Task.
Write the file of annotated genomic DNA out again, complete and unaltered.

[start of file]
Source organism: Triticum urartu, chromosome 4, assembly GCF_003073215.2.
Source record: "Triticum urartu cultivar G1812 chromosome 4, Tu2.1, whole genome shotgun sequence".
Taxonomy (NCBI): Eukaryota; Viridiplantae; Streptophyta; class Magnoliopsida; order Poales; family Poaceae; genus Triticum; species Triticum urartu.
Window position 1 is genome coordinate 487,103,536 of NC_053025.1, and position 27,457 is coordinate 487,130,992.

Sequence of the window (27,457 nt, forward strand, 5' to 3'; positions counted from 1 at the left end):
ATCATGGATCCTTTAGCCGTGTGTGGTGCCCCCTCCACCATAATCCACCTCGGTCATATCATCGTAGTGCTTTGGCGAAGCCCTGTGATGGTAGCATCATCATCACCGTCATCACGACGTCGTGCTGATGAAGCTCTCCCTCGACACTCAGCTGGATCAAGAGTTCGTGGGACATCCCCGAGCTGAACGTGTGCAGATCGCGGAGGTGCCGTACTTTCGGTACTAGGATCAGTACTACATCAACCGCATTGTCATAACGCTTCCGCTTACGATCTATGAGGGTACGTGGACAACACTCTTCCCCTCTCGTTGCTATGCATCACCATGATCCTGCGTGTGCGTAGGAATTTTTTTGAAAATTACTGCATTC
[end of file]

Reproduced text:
Source organism: Triticum urartu, chromosome 4, assembly GCF_003073215.2.
Source record: "Triticum urartu cultivar G1812 chromosome 4, Tu2.1, whole genome shotgun sequence".
Taxonomy (NCBI): Eukaryota; Viridiplantae; Streptophyta; class Magnoliopsida; order Poales; family Poaceae; genus Triticum; species Triticum urartu.
Window position 1 is genome coordinate 487,103,536 of NC_053025.1, and position 27,457 is coordinate 487,130,992.

Sequence of the window (27,457 nt, forward strand, 5' to 3'; positions counted from 1 at the left end):
ATCATGGATCCTTTAGCCGTGTGTGGTGCCCCCTCCACCATAATCCACCTCGGTCATATCATCGTAGTGCTTTGGCGAAGCCCTGTGATGGTAGCATCATCATCACCGTCATCACGACGTCGTGCTGATGAAGCTCTCCCTCGACACTCAGCTGGATCAAGAGTTCGTGGGACATCCCCGAGCTGAACGTGTGCAGATCGCGGAGGTGCCGTACTTTCGGTACTAGGATCAGTACTACATCAACCGCATTGTCATAACGCTTCCGCTTACGATCTATGAGGGTACGTGGACAACACTCTTCCCCTCTCGTTGCTATGCATCACCATGATCCTGCGTGTGCGTAGGAATTTTTTTGAAAATTACTGCATTC